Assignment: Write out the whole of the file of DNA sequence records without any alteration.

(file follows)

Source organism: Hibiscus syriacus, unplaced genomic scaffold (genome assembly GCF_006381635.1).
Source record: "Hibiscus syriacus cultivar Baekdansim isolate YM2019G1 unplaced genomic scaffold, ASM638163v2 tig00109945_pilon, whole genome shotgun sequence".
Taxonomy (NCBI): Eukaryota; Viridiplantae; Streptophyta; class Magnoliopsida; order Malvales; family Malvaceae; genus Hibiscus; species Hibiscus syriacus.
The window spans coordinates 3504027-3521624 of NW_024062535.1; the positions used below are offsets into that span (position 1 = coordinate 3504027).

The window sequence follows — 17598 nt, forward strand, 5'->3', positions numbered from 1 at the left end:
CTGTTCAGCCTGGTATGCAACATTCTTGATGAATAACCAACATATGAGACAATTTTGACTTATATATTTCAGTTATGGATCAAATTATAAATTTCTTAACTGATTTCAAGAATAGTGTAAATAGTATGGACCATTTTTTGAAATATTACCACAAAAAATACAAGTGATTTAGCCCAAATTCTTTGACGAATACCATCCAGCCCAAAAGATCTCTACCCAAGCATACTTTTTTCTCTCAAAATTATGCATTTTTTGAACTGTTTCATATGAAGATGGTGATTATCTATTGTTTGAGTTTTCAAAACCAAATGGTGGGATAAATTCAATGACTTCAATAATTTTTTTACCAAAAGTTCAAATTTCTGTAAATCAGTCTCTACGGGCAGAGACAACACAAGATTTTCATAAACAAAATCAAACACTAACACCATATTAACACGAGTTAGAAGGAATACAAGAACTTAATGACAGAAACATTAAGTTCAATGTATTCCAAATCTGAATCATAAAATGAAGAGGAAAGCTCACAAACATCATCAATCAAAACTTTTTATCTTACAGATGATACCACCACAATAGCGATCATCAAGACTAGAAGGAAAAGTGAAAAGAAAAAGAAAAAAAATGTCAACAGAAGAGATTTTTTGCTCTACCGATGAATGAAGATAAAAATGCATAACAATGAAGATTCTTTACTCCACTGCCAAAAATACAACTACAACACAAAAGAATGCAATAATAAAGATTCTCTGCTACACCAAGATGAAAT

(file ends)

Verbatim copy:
Source organism: Hibiscus syriacus, unplaced genomic scaffold (genome assembly GCF_006381635.1).
Source record: "Hibiscus syriacus cultivar Baekdansim isolate YM2019G1 unplaced genomic scaffold, ASM638163v2 tig00109945_pilon, whole genome shotgun sequence".
Taxonomy (NCBI): Eukaryota; Viridiplantae; Streptophyta; class Magnoliopsida; order Malvales; family Malvaceae; genus Hibiscus; species Hibiscus syriacus.
The window spans coordinates 3504027-3521624 of NW_024062535.1; the positions used below are offsets into that span (position 1 = coordinate 3504027).

The window sequence follows — 17598 nt, forward strand, 5'->3', positions numbered from 1 at the left end:
CTGTTCAGCCTGGTATGCAACATTCTTGATGAATAACCAACATATGAGACAATTTTGACTTATATATTTCAGTTATGGATCAAATTATAAATTTCTTAACTGATTTCAAGAATAGTGTAAATAGTATGGACCATTTTTTGAAATATTACCACAAAAAATACAAGTGATTTAGCCCAAATTCTTTGACGAATACCATCCAGCCCAAAAGATCTCTACCCAAGCATACTTTTTTCTCTCAAAATTATGCATTTTTTGAACTGTTTCATATGAAGATGGTGATTATCTATTGTTTGAGTTTTCAAAACCAAATGGTGGGATAAATTCAATGACTTCAATAATTTTTTTACCAAAAGTTCAAATTTCTGTAAATCAGTCTCTACGGGCAGAGACAACACAAGATTTTCATAAACAAAATCAAACACTAACACCATATTAACACGAGTTAGAAGGAATACAAGAACTTAATGACAGAAACATTAAGTTCAATGTATTCCAAATCTGAATCATAAAATGAAGAGGAAAGCTCACAAACATCATCAATCAAAACTTTTTATCTTACAGATGATACCACCACAATAGCGATCATCAAGACTAGAAGGAAAAGTGAAAAGAAAAAGAAAAAAAATGTCAACAGAAGAGATTTTTTGCTCTACCGATGAATGAAGATAAAAATGCATAACAATGAAGATTCTTTACTCCACTGCCAAAAATACAACTACAACACAAAAGAATGCAATAATAAAGATTCTCTGCTACACCAAGATGAAAT